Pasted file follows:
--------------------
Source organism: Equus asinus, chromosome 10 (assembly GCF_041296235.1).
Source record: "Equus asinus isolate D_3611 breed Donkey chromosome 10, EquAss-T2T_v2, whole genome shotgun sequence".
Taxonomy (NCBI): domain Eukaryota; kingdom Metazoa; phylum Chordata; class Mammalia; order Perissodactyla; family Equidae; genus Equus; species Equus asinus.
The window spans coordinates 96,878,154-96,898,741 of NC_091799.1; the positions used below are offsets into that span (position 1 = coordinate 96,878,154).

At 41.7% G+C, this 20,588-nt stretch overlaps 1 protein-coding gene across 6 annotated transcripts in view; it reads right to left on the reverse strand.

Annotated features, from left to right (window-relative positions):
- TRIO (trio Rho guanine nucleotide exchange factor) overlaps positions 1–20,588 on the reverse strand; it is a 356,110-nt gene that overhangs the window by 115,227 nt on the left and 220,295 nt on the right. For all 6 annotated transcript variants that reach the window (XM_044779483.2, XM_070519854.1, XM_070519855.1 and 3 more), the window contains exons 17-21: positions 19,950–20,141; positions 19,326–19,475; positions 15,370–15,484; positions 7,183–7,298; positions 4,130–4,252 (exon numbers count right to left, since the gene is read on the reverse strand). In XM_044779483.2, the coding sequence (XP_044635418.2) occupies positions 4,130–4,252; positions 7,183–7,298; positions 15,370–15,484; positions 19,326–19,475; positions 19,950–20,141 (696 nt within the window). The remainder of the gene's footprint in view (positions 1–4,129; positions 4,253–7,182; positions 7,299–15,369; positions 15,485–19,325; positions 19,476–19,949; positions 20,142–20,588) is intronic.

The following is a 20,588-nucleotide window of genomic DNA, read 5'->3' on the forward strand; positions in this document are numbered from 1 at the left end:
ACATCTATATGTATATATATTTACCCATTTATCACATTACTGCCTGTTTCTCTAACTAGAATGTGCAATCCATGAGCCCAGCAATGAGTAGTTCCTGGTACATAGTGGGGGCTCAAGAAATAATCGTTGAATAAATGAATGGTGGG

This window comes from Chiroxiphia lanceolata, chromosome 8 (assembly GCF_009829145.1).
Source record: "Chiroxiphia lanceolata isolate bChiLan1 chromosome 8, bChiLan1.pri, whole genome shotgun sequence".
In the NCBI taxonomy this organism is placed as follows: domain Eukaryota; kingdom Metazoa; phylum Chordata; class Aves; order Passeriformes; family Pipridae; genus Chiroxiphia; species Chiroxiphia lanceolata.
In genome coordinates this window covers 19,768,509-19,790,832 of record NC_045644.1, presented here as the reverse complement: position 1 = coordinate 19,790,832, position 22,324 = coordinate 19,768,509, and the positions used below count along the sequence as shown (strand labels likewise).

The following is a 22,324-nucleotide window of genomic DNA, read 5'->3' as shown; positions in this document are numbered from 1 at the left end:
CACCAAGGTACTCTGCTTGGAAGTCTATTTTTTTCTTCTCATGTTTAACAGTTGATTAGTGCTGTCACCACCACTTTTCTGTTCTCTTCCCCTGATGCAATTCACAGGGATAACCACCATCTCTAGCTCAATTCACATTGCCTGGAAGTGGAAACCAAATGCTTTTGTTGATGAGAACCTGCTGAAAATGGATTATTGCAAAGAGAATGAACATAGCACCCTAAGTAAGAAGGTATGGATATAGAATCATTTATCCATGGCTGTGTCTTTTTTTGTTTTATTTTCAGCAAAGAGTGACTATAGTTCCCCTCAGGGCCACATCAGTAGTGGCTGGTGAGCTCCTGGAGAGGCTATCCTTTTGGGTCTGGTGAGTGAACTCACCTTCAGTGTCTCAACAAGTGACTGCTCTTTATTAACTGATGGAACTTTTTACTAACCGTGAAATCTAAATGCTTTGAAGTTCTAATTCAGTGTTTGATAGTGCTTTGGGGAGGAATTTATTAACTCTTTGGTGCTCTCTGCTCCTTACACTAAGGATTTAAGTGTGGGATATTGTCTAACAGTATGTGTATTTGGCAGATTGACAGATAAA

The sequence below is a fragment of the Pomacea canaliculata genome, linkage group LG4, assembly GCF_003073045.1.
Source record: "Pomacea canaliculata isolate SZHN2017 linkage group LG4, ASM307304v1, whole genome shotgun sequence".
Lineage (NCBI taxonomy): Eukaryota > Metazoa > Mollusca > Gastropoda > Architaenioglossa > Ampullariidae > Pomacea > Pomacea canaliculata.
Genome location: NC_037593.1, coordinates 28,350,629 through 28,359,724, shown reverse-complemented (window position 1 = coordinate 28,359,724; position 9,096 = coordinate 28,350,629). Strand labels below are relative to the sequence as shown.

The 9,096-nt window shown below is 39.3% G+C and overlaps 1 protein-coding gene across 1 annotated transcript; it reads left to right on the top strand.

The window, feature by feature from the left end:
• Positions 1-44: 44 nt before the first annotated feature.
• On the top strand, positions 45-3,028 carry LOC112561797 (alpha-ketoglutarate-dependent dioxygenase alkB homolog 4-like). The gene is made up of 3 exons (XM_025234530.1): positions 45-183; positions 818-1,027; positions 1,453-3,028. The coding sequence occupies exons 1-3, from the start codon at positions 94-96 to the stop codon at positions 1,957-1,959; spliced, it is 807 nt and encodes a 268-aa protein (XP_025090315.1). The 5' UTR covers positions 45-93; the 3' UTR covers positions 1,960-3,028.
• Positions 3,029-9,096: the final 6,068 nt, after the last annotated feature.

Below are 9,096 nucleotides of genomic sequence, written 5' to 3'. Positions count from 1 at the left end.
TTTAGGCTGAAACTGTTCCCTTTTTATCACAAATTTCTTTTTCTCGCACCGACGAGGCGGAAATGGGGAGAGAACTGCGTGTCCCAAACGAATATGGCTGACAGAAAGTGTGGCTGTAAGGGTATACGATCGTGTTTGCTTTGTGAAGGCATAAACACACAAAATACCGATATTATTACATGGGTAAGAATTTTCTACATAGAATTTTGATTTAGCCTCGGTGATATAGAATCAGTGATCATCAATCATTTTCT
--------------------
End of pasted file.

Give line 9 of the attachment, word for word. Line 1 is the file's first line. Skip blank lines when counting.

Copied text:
ACATCTATATGTATATATATTTACCCATTTATCACATTACTGCCTGTTTCTCTAACTAGAATGTGCAATCCATGAGCCCAGCAATGAGTAGTTCCTGGTACATAGTGGGGGCTCAAGAAATAATCGTTGAATAAATGAATGGTGGG